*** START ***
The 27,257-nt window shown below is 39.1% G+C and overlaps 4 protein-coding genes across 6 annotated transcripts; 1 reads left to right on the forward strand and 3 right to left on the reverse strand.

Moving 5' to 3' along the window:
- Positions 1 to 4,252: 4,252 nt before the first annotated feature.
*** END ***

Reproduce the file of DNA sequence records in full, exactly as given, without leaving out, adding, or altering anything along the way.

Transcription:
The 27,257-nt window shown below is 39.1% G+C and overlaps 4 protein-coding genes across 6 annotated transcripts; 1 reads left to right on the forward strand and 3 right to left on the reverse strand.

Moving 5' to 3' along the window:
- Positions 1 to 4,252: 4,252 nt before the first annotated feature.